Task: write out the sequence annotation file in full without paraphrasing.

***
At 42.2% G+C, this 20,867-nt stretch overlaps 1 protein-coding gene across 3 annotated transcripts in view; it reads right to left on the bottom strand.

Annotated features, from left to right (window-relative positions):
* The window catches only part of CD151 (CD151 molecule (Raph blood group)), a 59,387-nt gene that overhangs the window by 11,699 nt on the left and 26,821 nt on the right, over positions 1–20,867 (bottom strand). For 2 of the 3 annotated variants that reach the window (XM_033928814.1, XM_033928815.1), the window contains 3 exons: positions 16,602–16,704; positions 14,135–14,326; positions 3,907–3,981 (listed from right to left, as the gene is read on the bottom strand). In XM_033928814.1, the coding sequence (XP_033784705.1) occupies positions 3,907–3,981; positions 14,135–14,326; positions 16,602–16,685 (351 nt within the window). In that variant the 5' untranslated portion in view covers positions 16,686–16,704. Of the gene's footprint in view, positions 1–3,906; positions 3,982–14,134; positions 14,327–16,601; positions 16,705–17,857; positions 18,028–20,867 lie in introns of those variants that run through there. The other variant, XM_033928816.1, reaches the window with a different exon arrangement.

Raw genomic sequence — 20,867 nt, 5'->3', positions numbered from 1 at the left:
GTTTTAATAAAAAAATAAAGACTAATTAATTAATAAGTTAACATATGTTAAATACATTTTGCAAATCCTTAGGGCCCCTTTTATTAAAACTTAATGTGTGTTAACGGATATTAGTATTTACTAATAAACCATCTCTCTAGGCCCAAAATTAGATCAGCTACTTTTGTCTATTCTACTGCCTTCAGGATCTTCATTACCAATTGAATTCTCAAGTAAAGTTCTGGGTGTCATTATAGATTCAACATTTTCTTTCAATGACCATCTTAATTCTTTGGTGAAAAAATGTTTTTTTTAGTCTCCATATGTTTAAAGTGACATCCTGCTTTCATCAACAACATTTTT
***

At 42.2% G+C, this 20,867-nt stretch overlaps 1 protein-coding gene across 3 annotated transcripts in view; it reads right to left on the bottom strand.

Annotated features, from left to right (window-relative positions):
* The window catches only part of CD151 (CD151 molecule (Raph blood group)), a 59,387-nt gene that overhangs the window by 11,699 nt on the left and 26,821 nt on the right, over positions 1–20,867 (bottom strand). For 2 of the 3 annotated variants that reach the window (XM_033928814.1, XM_033928815.1), the window contains 3 exons: positions 16,602–16,704; positions 14,135–14,326; positions 3,907–3,981 (listed from right to left, as the gene is read on the bottom strand). In XM_033928814.1, the coding sequence (XP_033784705.1) occupies positions 3,907–3,981; positions 14,135–14,326; positions 16,602–16,685 (351 nt within the window). In that variant the 5' untranslated portion in view covers positions 16,686–16,704. Of the gene's footprint in view, positions 1–3,906; positions 3,982–14,134; positions 14,327–16,601; positions 16,705–17,857; positions 18,028–20,867 lie in introns of those variants that run through there. The other variant, XM_033928816.1, reaches the window with a different exon arrangement.

Raw genomic sequence — 20,867 nt, 5'->3', positions numbered from 1 at the left:
GTTTTAATAAAAAAATAAAGACTAATTAATTAATAAGTTAACATATGTTAAATACATTTTGCAAATCCTTAGGGCCCCTTTTATTAAAACTTAATGTGTGTTAACGGATATTAGTATTTACTAATAAACCATCTCTCTAGGCCCAAAATTAGATCAGCTACTTTTGTCTATTCTACTGCCTTCAGGATCTTCATTACCAATTGAATTCTCAAGTAAAGTTCTGGGTGTCATTATAGATTCAACATTTTCTTTCAATGACCATCTTAATTCTTTGGTGAAAAAATGTTTTTTTTAGTCTCCATATGTTTAAAGTGACATCCTGCTTTCATCAACAACATTTTT